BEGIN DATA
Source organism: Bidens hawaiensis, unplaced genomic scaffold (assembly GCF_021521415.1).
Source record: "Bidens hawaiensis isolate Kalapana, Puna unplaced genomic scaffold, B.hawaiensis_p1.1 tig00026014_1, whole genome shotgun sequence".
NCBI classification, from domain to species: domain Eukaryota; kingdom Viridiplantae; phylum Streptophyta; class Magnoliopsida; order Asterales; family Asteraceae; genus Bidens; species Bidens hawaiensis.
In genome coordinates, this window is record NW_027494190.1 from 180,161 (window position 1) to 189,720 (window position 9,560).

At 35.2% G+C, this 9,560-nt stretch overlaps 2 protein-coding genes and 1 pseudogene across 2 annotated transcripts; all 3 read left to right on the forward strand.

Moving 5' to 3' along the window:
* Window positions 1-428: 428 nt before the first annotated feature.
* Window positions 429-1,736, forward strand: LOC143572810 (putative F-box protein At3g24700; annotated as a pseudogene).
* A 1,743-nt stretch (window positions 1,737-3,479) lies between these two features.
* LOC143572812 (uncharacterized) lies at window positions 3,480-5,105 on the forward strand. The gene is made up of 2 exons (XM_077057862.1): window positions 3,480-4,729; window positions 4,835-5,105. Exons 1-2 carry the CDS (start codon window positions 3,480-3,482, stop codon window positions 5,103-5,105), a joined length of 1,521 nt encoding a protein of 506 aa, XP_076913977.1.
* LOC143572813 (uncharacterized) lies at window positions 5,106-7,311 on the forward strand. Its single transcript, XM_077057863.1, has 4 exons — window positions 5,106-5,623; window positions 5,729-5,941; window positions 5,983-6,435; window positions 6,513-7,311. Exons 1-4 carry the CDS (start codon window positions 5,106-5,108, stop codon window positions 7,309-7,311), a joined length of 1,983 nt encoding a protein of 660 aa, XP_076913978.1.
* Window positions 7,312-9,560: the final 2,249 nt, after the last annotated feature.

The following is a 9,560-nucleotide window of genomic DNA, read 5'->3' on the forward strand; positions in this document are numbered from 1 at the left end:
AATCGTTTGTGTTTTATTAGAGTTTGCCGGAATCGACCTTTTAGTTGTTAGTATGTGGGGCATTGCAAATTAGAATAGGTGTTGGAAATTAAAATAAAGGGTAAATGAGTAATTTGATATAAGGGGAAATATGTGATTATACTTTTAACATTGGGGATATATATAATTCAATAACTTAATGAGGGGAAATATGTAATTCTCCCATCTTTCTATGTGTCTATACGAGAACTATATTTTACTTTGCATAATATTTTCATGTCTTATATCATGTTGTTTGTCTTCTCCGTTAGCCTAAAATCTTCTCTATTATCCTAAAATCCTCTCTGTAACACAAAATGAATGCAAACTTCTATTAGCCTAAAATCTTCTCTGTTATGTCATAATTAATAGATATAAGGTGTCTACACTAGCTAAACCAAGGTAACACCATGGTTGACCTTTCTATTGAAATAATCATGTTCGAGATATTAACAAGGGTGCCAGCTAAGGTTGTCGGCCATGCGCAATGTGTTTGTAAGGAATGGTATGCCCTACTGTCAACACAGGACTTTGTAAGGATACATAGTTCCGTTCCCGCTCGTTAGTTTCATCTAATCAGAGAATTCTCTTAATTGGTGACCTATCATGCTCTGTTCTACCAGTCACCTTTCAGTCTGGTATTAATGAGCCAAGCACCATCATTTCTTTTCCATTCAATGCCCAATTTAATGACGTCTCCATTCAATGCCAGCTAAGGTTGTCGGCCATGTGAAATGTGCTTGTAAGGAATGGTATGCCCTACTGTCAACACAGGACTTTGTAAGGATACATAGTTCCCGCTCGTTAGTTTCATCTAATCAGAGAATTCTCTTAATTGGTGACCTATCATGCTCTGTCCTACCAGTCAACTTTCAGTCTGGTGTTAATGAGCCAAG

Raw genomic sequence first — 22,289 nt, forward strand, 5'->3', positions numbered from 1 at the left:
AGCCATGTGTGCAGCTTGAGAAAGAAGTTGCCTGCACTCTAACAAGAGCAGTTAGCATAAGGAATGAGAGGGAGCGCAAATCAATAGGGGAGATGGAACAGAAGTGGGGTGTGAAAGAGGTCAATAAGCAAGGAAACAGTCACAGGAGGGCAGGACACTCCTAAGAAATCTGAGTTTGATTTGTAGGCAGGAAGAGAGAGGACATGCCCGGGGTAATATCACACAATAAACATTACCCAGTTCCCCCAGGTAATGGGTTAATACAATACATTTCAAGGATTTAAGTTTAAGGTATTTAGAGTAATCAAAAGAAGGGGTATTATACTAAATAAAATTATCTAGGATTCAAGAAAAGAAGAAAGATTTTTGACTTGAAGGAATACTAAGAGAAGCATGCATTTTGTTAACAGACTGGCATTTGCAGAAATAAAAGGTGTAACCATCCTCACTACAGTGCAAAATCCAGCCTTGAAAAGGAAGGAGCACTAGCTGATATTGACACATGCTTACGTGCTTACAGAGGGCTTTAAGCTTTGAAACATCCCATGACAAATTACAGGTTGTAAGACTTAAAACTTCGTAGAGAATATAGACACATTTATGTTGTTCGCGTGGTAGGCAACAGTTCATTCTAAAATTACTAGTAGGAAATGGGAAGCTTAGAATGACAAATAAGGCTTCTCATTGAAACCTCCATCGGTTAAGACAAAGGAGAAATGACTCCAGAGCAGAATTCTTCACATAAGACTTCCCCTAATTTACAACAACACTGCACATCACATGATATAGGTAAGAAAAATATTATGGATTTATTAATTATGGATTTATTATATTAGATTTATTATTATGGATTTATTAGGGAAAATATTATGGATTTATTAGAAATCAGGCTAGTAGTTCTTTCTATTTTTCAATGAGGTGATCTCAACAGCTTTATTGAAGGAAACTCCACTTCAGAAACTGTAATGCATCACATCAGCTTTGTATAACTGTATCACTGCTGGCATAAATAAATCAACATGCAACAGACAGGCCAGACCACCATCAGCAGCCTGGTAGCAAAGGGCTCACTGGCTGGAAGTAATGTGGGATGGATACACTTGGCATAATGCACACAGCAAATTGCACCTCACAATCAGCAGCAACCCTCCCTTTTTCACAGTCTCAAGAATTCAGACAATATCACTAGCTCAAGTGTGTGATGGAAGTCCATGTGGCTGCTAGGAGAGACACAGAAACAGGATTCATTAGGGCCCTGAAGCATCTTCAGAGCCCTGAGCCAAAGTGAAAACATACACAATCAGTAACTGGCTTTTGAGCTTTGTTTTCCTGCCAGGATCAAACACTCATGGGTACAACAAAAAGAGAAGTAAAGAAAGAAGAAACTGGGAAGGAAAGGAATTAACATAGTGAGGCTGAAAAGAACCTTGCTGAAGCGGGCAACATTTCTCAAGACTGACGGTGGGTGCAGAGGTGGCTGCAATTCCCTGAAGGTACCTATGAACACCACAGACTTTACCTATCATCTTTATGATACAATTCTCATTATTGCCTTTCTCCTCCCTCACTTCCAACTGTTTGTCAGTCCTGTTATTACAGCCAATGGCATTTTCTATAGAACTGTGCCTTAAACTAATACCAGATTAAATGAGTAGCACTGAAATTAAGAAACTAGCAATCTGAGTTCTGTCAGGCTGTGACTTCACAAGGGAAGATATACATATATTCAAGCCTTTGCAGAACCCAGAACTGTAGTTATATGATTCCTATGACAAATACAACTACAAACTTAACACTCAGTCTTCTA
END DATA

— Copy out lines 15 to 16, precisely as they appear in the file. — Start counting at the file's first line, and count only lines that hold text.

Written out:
Raw genomic sequence first — 22,289 nt, forward strand, 5'->3', positions numbered from 1 at the left:
AGCCATGTGTGCAGCTTGAGAAAGAAGTTGCCTGCACTCTAACAAGAGCAGTTAGCATAAGGAATGAGAGGGAGCGCAAATCAATAGGGGAGATGGAACAGAAGTGGGGTGTGAAAGAGGTCAATAAGCAAGGAAACAGTCACAGGAGGGCAGGACACTCCTAAGAAATCTGAGTTTGATTTGTAGGCAGGAAGAGAGAGGACATGCCCGGGGTAATATCACACAATAAACATTACCCAGTTCCCCCAGGTAATGGGTTAATACAATACATTTCAAGGATTTAAGTTTAAGGTATTTAGAGTAATCAAAAGAAGGGGTATTATACTAAATAAAATTATCTAGGATTCAAGAAAAGAAGAAAGATTTTTGACTTGAAGGAATACTAAGAGAAGCATGCATTTTGTTAACAGACTGGCATTTGCAGAAATAAAAGGTGTAACCATCCTCACTACAGTGCAAAATCCAGCCTTGAAAAGGAAGGAGCACTAGCTGATATTGACACATGCTTACGTGCTTACAGAGGGCTTTAAGCTTTGAAACATCCCATGACAAATTACAGGTTGTAAGACTTAAAACTTCGTAGAGAATATAGACACATTTATGTTGTTCGCGTGGTAGGCAACAGTTCATTCTAAAATTACTAGTAGGAAATGGGAAGCTTAGAATGACAAATAAGGCTTCTCATTGAAACCTCCATCGGTTAAGACAAAGGAGAAATGACTCCAGAGCAGAATTCTTCACATAAGACTTCCCCTAATTTACAACAACACTGCACATCACATGATATAGGTAAGAAAAATATTATGGATTTATTAATTATGGATTTATTATATTAGATTTATTATTATGGATTTATTAGGGAAAATATTATGGATTTATTAGAAATCAGGCTAGTAGTTCTTTCTATTTTTCAATGAGGTGATCTCAACAGCTTTATTGAAGGAAACTCCACTTCAGAAACTGTAATGCATCACATCAGCTTTGTATAACTGTATCACTGCTGGCATAAATAAATCAACATGCAACAGACAGGCCAGACCACCATCAGCAGCCTGGTAGCAAAGGGCTCACTGGCTGGAAGTAATGTGGGATGGATACACTTGGCATAATGCACACAGCAAATTGCACCTCACAATCAGCAGCAACCCTCCCTTTTTCACAGTCTCAAGAATTCAGACAATATCACTAGCTCAAGTGTGTGATGGAAGTCCATGTGGCTGCTAGGAGAGACACAGAAACAGGATTCATTAGGGCCCTGAAGCATCTTCAGAGCCCTGAGCCAAAGTGAAAACATACACAATCAGTAACTGGCTTTTGAGCTTTGTTTTCCTGCCAGGATCAAACACTCATGGGTACAACAAAAAGAGAAGTAAAGAAAGAAGAAACTGGGAAGGAAAGGAATTAACATAGTGAGGCTGAAAAGAACCTTGCTGAAGCGGGCAACATTTCTCAAGACTGACGGTGGGTGCAGAGGTGGCTGCAATTCCCTGAAGGTACCTATGAACACCACAGACTTTACCTATCATCTTTATGATACAATTCTCATTATTGCCTTTCTCCTCCCTCACTTCCAACTGTTTGTCAGTCCTGTTATTACAGCCAATGGCATTTTCTATAGAACTGTGCCTTAAACTAATACCAGATTAAATGAGTAGCACTGAAATTAAGAAACTAGCAATCTGAGTTCTGTCAGGCTGTGACTTCACAAGGGAAGATATACATATATTCAAGCCTTTGCAGAACCCAGAACTGTAGTTATATGATTCCTATGACAAATACAACTACAAACTTAACACTCAGTCTTCTA